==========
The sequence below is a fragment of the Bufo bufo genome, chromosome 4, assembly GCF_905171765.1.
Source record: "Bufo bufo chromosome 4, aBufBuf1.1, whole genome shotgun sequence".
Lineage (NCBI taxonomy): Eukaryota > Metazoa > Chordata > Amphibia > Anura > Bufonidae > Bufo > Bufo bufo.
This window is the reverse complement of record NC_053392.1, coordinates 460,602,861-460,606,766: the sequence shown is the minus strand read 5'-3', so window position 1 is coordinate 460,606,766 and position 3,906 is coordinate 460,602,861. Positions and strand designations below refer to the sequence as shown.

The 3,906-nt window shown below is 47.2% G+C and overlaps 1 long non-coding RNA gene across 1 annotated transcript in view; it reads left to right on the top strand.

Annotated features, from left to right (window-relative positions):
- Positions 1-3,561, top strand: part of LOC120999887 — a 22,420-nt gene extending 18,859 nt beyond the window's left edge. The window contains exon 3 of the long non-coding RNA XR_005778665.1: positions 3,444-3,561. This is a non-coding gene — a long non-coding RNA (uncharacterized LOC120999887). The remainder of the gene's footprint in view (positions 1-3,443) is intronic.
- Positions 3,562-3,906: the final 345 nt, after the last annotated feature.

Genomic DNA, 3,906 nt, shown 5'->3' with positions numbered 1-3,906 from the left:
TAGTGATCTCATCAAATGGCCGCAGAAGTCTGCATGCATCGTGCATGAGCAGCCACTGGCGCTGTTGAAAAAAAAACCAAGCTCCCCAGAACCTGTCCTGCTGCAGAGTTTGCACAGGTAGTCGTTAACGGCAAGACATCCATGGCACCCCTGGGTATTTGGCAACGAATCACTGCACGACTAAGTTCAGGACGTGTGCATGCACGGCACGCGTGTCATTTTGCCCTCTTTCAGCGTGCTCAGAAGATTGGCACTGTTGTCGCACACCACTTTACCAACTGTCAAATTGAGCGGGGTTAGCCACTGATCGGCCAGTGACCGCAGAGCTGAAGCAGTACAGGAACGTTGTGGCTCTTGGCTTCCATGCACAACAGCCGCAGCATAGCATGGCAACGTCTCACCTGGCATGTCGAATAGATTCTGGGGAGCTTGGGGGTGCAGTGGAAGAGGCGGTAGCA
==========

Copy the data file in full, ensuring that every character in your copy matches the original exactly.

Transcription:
The sequence below is a fragment of the Bufo bufo genome, chromosome 4, assembly GCF_905171765.1.
Source record: "Bufo bufo chromosome 4, aBufBuf1.1, whole genome shotgun sequence".
Lineage (NCBI taxonomy): Eukaryota > Metazoa > Chordata > Amphibia > Anura > Bufonidae > Bufo > Bufo bufo.
This window is the reverse complement of record NC_053392.1, coordinates 460,602,861-460,606,766: the sequence shown is the minus strand read 5'-3', so window position 1 is coordinate 460,606,766 and position 3,906 is coordinate 460,602,861. Positions and strand designations below refer to the sequence as shown.

The 3,906-nt window shown below is 47.2% G+C and overlaps 1 long non-coding RNA gene across 1 annotated transcript in view; it reads left to right on the top strand.

Annotated features, from left to right (window-relative positions):
- Positions 1-3,561, top strand: part of LOC120999887 — a 22,420-nt gene extending 18,859 nt beyond the window's left edge. The window contains exon 3 of the long non-coding RNA XR_005778665.1: positions 3,444-3,561. This is a non-coding gene — a long non-coding RNA (uncharacterized LOC120999887). The remainder of the gene's footprint in view (positions 1-3,443) is intronic.
- Positions 3,562-3,906: the final 345 nt, after the last annotated feature.

Genomic DNA, 3,906 nt, shown 5'->3' with positions numbered 1-3,906 from the left:
TAGTGATCTCATCAAATGGCCGCAGAAGTCTGCATGCATCGTGCATGAGCAGCCACTGGCGCTGTTGAAAAAAAAACCAAGCTCCCCAGAACCTGTCCTGCTGCAGAGTTTGCACAGGTAGTCGTTAACGGCAAGACATCCATGGCACCCCTGGGTATTTGGCAACGAATCACTGCACGACTAAGTTCAGGACGTGTGCATGCACGGCACGCGTGTCATTTTGCCCTCTTTCAGCGTGCTCAGAAGATTGGCACTGTTGTCGCACACCACTTTACCAACTGTCAAATTGAGCGGGGTTAGCCACTGATCGGCCAGTGACCGCAGAGCTGAAGCAGTACAGGAACGTTGTGGCTCTTGGCTTCCATGCACAACAGCCGCAGCATAGCATGGCAACGTCTCACCTGGCATGTCGAATAGATTCTGGGGAGCTTGGGGGTGCAGTGGAAGAGGCGGTAGCA